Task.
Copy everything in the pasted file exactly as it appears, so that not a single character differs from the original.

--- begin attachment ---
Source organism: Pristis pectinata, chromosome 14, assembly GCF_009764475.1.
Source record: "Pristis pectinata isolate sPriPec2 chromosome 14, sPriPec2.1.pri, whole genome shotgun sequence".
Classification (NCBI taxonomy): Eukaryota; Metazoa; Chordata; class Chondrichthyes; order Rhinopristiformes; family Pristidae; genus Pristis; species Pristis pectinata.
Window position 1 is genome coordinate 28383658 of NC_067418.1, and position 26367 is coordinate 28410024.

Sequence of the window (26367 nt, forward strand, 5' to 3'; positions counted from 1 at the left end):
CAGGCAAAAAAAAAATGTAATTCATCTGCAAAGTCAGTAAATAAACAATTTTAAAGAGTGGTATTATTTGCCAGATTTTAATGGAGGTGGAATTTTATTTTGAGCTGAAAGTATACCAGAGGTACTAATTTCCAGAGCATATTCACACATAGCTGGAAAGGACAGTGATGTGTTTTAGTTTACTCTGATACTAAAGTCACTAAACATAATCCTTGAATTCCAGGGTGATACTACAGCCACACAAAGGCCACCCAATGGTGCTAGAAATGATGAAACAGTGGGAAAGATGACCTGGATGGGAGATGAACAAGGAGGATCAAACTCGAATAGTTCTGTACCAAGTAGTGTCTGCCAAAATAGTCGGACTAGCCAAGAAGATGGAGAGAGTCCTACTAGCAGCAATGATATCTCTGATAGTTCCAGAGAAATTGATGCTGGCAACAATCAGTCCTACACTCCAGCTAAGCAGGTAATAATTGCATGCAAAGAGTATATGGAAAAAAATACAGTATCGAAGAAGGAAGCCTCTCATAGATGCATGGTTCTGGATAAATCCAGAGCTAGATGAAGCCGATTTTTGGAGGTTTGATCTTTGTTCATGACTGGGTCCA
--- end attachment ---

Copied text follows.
Source organism: Pristis pectinata, chromosome 14, assembly GCF_009764475.1.
Source record: "Pristis pectinata isolate sPriPec2 chromosome 14, sPriPec2.1.pri, whole genome shotgun sequence".
Classification (NCBI taxonomy): Eukaryota; Metazoa; Chordata; class Chondrichthyes; order Rhinopristiformes; family Pristidae; genus Pristis; species Pristis pectinata.
Window position 1 is genome coordinate 28383658 of NC_067418.1, and position 26367 is coordinate 28410024.

Sequence of the window (26367 nt, forward strand, 5' to 3'; positions counted from 1 at the left end):
CAGGCAAAAAAAAAATGTAATTCATCTGCAAAGTCAGTAAATAAACAATTTTAAAGAGTGGTATTATTTGCCAGATTTTAATGGAGGTGGAATTTTATTTTGAGCTGAAAGTATACCAGAGGTACTAATTTCCAGAGCATATTCACACATAGCTGGAAAGGACAGTGATGTGTTTTAGTTTACTCTGATACTAAAGTCACTAAACATAATCCTTGAATTCCAGGGTGATACTACAGCCACACAAAGGCCACCCAATGGTGCTAGAAATGATGAAACAGTGGGAAAGATGACCTGGATGGGAGATGAACAAGGAGGATCAAACTCGAATAGTTCTGTACCAAGTAGTGTCTGCCAAAATAGTCGGACTAGCCAAGAAGATGGAGAGAGTCCTACTAGCAGCAATGATATCTCTGATAGTTCCAGAGAAATTGATGCTGGCAACAATCAGTCCTACACTCCAGCTAAGCAGGTAATAATTGCATGCAAAGAGTATATGGAAAAAAATACAGTATCGAAGAAGGAAGCCTCTCATAGATGCATGGTTCTGGATAAATCCAGAGCTAGATGAAGCCGATTTTTGGAGGTTTGATCTTTGTTCATGACTGGGTCCA